Lizheng Shi trained as a pharmacist (BS in pharmacy 1992, MS in pharmacy 1994) through Shanghai Medical University and Peking Union Medical College, respectively. He has also trained as an economist (MA in economics 1998, PhD in pharmaceutical economics and policy 2001) through the University of Southern California.
Shi is the Regents professor and vice chair in the department of global health policy and management, and he serves as clinical faculty in departments of medicine (endocrinology) and psychiatry.
Shi is the director for Health Systems Analytics Research Center (HSARC). He is a member of editorial board for Pharmacoeconomics.
Shi’s current research interest includes health technology assessment and health care quality, access and economics. He is also interested in pharmacoepidemilogy with a focus on safety issues in medication treatment and health informatics to improve quality and safety of patient care.
Shi has served as principal investigators (PI) and co-PI for more than 30 research grants and contracts from NIH, AHRQ, PCORI, and other public and private funding sources.
Areas of Expertise (5)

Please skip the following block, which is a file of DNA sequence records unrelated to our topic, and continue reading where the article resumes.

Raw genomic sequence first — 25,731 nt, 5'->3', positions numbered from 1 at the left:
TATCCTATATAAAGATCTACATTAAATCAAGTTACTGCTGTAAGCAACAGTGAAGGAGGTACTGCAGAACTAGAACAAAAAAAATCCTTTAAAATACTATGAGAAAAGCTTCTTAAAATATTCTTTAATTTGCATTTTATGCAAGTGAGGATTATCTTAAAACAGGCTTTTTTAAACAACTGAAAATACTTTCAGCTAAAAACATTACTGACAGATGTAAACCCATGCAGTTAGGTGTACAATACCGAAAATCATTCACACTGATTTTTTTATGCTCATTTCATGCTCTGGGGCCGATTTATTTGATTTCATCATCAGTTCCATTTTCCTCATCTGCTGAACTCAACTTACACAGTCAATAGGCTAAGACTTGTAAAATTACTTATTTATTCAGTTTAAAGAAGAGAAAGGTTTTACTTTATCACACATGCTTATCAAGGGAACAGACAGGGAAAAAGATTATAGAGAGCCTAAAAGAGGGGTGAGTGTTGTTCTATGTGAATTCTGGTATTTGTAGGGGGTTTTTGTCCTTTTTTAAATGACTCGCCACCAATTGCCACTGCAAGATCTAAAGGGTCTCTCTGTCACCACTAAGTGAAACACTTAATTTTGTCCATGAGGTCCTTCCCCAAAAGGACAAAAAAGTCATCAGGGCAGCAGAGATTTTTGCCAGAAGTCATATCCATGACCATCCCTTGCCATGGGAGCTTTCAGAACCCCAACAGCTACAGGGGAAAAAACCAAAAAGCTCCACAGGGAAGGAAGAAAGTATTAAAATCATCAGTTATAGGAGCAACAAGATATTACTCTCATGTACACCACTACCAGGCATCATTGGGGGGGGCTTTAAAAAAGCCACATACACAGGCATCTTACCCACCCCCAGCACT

health technology assessment
University of Southern California: PhD, Pharmaceutical Economics and Policy
University of Southern California: M.A., Economics
Peking Union Medical College: M.S., Pharmacy
Shanghai Medical University: B.S., Pharmacy
Media Appearances (1)
Medicare penalizes N.O. hospitals for safety lapses, readmissions
Louisiana Weekly online
Hospital safety has improved over the last several years in the state and across the nation, Lizheng Shi, director of Tulane University’s Health Systems Analytics Research Center, said last week. “And yet approximately a third of Louisiana’s hospitals, large and small, have been penalized by Medicare in this fiscal year,” he said. “Since its inception, targeting with penalties has generated lots of dialogue among senior hospital executives about front-line patient care and how to make improvements using Louisiana’s best practices.”
Middle East respiratory syndrome coronavirus (MERS-CoV) has represented a human health threat since 2012. Although several MERS-related CoVs that belong to the same species as MERS-CoV have been identified from bats, they do not use the MERS-CoV receptor, dipeptidyl peptidase 4 (DPP4). Here, we screened 1,059 bat samples from at least 30 bat species collected in different regions in south China and identified 89 strains of lineage C betacoronaviruses, including Tylonycteris pachypus coronavirus HKU4, Pipistrellus pipistrellus coronavirus HKU5, and MERS-related CoVs.